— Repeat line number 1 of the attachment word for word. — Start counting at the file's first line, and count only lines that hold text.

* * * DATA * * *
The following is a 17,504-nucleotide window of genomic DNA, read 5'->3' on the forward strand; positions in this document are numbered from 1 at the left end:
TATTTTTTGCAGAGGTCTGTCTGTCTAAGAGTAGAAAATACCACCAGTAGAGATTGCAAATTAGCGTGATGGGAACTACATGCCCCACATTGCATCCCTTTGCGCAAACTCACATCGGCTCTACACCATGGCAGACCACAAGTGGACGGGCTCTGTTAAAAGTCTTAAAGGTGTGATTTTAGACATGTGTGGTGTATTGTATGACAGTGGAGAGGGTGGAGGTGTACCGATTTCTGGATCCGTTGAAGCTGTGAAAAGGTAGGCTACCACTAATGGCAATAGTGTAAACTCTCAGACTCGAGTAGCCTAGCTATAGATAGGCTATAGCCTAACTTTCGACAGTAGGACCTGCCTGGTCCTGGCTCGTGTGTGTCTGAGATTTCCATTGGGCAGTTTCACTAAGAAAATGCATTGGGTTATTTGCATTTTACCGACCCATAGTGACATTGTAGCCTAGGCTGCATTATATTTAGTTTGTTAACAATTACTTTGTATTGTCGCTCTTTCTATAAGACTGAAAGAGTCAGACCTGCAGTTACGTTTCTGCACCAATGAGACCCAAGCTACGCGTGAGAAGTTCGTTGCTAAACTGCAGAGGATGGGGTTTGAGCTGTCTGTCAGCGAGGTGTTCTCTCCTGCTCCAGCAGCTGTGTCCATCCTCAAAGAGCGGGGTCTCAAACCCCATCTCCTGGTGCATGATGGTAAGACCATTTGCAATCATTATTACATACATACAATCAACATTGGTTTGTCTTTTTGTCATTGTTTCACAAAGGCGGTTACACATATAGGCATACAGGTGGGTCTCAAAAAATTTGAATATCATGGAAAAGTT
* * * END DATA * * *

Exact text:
The following is a 17,504-nucleotide window of genomic DNA, read 5'->3' on the forward strand; positions in this document are numbered from 1 at the left end: